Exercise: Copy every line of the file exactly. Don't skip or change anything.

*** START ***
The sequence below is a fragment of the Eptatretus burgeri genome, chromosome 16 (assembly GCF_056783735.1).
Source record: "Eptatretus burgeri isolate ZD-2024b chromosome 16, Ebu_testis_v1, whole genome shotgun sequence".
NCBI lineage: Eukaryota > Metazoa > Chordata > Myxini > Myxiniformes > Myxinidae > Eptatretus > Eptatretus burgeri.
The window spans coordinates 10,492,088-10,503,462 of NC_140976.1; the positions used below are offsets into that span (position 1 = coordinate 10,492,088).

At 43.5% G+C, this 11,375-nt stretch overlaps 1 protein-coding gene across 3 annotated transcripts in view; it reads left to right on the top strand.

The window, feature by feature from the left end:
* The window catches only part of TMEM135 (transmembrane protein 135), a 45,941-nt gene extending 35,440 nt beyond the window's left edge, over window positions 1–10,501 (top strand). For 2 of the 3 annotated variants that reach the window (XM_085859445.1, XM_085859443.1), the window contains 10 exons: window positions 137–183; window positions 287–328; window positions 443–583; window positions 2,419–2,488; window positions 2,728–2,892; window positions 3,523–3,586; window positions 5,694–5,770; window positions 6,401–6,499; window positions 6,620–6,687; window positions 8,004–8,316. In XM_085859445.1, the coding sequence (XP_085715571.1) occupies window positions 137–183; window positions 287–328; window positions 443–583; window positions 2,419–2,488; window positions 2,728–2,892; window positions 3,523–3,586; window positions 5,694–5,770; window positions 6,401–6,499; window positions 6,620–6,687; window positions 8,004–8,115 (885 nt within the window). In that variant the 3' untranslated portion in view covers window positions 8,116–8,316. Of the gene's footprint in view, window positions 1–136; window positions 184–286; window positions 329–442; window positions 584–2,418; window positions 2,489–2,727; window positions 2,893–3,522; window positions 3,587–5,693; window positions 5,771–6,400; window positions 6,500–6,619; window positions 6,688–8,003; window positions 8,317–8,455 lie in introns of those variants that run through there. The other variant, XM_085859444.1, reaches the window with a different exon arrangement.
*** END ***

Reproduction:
The sequence below is a fragment of the Eptatretus burgeri genome, chromosome 16 (assembly GCF_056783735.1).
Source record: "Eptatretus burgeri isolate ZD-2024b chromosome 16, Ebu_testis_v1, whole genome shotgun sequence".
NCBI lineage: Eukaryota > Metazoa > Chordata > Myxini > Myxiniformes > Myxinidae > Eptatretus > Eptatretus burgeri.
The window spans coordinates 10,492,088-10,503,462 of NC_140976.1; the positions used below are offsets into that span (position 1 = coordinate 10,492,088).

At 43.5% G+C, this 11,375-nt stretch overlaps 1 protein-coding gene across 3 annotated transcripts in view; it reads left to right on the top strand.

The window, feature by feature from the left end:
* The window catches only part of TMEM135 (transmembrane protein 135), a 45,941-nt gene extending 35,440 nt beyond the window's left edge, over window positions 1–10,501 (top strand). For 2 of the 3 annotated variants that reach the window (XM_085859445.1, XM_085859443.1), the window contains 10 exons: window positions 137–183; window positions 287–328; window positions 443–583; window positions 2,419–2,488; window positions 2,728–2,892; window positions 3,523–3,586; window positions 5,694–5,770; window positions 6,401–6,499; window positions 6,620–6,687; window positions 8,004–8,316. In XM_085859445.1, the coding sequence (XP_085715571.1) occupies window positions 137–183; window positions 287–328; window positions 443–583; window positions 2,419–2,488; window positions 2,728–2,892; window positions 3,523–3,586; window positions 5,694–5,770; window positions 6,401–6,499; window positions 6,620–6,687; window positions 8,004–8,115 (885 nt within the window). In that variant the 3' untranslated portion in view covers window positions 8,116–8,316. Of the gene's footprint in view, window positions 1–136; window positions 184–286; window positions 329–442; window positions 584–2,418; window positions 2,489–2,727; window positions 2,893–3,522; window positions 3,587–5,693; window positions 5,771–6,400; window positions 6,500–6,619; window positions 6,688–8,003; window positions 8,317–8,455 lie in introns of those variants that run through there. The other variant, XM_085859444.1, reaches the window with a different exon arrangement.